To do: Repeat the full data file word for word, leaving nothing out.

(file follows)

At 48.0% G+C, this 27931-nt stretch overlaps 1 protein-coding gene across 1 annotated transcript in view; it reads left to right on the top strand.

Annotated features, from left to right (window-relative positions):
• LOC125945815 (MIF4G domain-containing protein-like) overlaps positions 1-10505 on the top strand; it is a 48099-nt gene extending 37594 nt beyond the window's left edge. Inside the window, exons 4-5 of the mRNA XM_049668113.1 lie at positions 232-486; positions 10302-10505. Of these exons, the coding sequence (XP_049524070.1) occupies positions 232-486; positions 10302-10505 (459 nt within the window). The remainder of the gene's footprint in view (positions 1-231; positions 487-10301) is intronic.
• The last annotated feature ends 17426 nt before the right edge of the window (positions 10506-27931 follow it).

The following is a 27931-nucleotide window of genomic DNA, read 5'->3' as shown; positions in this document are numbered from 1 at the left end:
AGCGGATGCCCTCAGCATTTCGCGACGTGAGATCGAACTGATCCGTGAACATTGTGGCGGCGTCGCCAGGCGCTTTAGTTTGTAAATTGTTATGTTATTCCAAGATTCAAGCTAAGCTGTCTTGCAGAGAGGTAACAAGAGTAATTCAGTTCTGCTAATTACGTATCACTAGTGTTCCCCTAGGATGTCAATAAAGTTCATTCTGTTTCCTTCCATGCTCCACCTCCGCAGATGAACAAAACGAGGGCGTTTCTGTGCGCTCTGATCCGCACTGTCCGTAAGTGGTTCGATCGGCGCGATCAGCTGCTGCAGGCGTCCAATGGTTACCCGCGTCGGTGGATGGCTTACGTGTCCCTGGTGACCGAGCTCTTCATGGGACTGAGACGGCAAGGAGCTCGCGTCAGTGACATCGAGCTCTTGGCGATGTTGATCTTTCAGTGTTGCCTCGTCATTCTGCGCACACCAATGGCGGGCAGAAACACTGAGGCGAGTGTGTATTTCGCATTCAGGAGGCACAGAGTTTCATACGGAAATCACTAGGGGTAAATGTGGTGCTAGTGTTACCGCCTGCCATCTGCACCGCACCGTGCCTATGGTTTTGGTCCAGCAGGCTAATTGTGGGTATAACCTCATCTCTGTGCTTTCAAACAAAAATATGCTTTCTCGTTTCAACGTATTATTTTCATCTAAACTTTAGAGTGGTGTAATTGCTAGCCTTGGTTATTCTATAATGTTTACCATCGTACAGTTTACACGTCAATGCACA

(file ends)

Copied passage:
At 48.0% G+C, this 27931-nt stretch overlaps 1 protein-coding gene across 1 annotated transcript in view; it reads left to right on the top strand.

Annotated features, from left to right (window-relative positions):
• LOC125945815 (MIF4G domain-containing protein-like) overlaps positions 1-10505 on the top strand; it is a 48099-nt gene extending 37594 nt beyond the window's left edge. Inside the window, exons 4-5 of the mRNA XM_049668113.1 lie at positions 232-486; positions 10302-10505. Of these exons, the coding sequence (XP_049524070.1) occupies positions 232-486; positions 10302-10505 (459 nt within the window). The remainder of the gene's footprint in view (positions 1-231; positions 487-10301) is intronic.
• The last annotated feature ends 17426 nt before the right edge of the window (positions 10506-27931 follow it).

The following is a 27931-nucleotide window of genomic DNA, read 5'->3' as shown; positions in this document are numbered from 1 at the left end:
AGCGGATGCCCTCAGCATTTCGCGACGTGAGATCGAACTGATCCGTGAACATTGTGGCGGCGTCGCCAGGCGCTTTAGTTTGTAAATTGTTATGTTATTCCAAGATTCAAGCTAAGCTGTCTTGCAGAGAGGTAACAAGAGTAATTCAGTTCTGCTAATTACGTATCACTAGTGTTCCCCTAGGATGTCAATAAAGTTCATTCTGTTTCCTTCCATGCTCCACCTCCGCAGATGAACAAAACGAGGGCGTTTCTGTGCGCTCTGATCCGCACTGTCCGTAAGTGGTTCGATCGGCGCGATCAGCTGCTGCAGGCGTCCAATGGTTACCCGCGTCGGTGGATGGCTTACGTGTCCCTGGTGACCGAGCTCTTCATGGGACTGAGACGGCAAGGAGCTCGCGTCAGTGACATCGAGCTCTTGGCGATGTTGATCTTTCAGTGTTGCCTCGTCATTCTGCGCACACCAATGGCGGGCAGAAACACTGAGGCGAGTGTGTATTTCGCATTCAGGAGGCACAGAGTTTCATACGGAAATCACTAGGGGTAAATGTGGTGCTAGTGTTACCGCCTGCCATCTGCACCGCACCGTGCCTATGGTTTTGGTCCAGCAGGCTAATTGTGGGTATAACCTCATCTCTGTGCTTTCAAACAAAAATATGCTTTCTCGTTTCAACGTATTATTTTCATCTAAACTTTAGAGTGGTGTAATTGCTAGCCTTGGTTATTCTATAATGTTTACCATCGTACAGTTTACACGTCAATGCACA